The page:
Increase in Nucleus Accumbens Dopamine Levels Following Local Ethanol Administration Is Not Mediated by Acetaldehyde

  1. Rhona B.C. Clarke1,*,
  2. Louise Adermark1,
  3. PeiPei Chau1,
  4. Bo Söderpalm1,2 and
  5. Mia Ericson1
  1. 1Addiction Biology Unit, Institute of Neuroscience and Physiology, Department of Psychiatry and Neurochemistry, Sahlgrenska Academy, University of Gothenburg, Gothenburg, Sweden
  2. 2Beroendekliniken, Sahlgrenska University Hospital, Gothenburg, Sweden
  1. *Corresponding author: Addiction Biology Unit, Department of Psychiatry and Neurochemistry, Institute of Neuroscience and Physiology, Sahlgrenska Academy, University of Gothenburg, PO Box 410, 405 30 Gothenburg, Sweden. Tel.: +46-31-786-39-19; Fax: +46-31-82-81-63; E-mail: rhona.clarke{at}
  • Received April 11, 2014.
  • Revision requested May 27, 2014.
  • Revision received June 11, 2014.
  • Accepted June 26, 2014.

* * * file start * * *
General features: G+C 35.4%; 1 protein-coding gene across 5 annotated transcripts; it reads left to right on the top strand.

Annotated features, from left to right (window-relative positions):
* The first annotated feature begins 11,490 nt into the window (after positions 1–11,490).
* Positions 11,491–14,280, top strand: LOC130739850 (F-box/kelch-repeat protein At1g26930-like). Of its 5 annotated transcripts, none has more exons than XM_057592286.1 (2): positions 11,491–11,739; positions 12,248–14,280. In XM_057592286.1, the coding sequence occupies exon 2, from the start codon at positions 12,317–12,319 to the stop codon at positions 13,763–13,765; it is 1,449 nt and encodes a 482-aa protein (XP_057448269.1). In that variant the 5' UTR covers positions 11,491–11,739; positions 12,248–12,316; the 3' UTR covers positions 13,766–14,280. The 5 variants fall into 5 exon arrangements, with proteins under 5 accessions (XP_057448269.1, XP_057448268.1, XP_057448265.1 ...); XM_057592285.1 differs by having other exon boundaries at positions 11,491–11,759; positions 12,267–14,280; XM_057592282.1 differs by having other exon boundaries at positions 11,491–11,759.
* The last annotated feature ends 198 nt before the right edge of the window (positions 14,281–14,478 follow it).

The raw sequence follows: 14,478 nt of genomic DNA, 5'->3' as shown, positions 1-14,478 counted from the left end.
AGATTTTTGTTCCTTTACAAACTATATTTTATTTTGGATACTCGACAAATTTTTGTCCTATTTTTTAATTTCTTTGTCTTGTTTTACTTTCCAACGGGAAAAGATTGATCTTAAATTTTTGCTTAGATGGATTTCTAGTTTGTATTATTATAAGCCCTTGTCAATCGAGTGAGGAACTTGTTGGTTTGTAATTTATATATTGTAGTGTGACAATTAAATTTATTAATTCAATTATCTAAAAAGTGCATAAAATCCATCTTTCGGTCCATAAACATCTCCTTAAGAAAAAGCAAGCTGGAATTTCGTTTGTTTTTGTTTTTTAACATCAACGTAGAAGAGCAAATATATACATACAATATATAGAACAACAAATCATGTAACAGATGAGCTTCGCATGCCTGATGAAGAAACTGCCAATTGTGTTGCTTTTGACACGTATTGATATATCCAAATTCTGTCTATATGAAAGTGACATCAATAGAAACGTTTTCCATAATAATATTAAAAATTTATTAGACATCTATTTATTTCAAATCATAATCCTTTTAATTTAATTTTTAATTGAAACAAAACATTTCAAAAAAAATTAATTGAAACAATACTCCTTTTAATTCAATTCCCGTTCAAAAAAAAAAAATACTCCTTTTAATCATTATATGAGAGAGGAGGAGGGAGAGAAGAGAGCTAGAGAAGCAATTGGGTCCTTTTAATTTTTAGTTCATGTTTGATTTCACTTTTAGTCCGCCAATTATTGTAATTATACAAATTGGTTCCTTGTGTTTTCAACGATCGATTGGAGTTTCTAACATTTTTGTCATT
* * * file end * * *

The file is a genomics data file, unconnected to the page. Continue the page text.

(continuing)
Aims: Ethanol (EtOH) activates the mesolimbic dopamine system and increases dopamine levels in the nucleus accumbens (nAc), which is believed to underlie the rewarding effects of alcohol. Accumulating evidence now implicates that acetaldehyde, the first metabolite of EtOH, may play an important role in mediating some of the rewarding properties of its parent compound. The objective of this study was to investigate if the increase in accumbal dopamine output observed when administering EtOH locally in the nAc by reversed microdialysis is mediated by acetaldehyde. Methods: Acetaldehyde (1, 10, 100 or 200 µM) or EtOH (300 mM) was administered via reversed microdialysis in the nAc of male Wistar rats. In a separate experiment, animals were administered EtOH (300 mM) in the nAc, following pre-treatment with the acetaldehyde-sequestering agent d-penicillamine (50 mg/kg injected intraperitoneally 60 min before drug challenge). Microdialysates from the nAc were collected every 20 min and dopamine content was quantified using high-performance liquid chromatography. Results: Acetaldehyde administered in the nAc did not influence accumbal dopamine levels at any of the concentrations applied, whereas EtOH induced a significant increase in accumbal dopamine. The dopamine-elevating properties of EtOH were not attenuated by pre-treatment with d-penicillamine. Conclusion: The current results show that EtOH administered in the nAc induces an elevation in accumbal dopamine levels, which is not mimicked by acetaldehyde alone, nor is it influenced by acetaldehyde sequestering. This would suggest that the increase in accumbal dopamine following nAc EtOH administration is not mediated by acetaldehyde.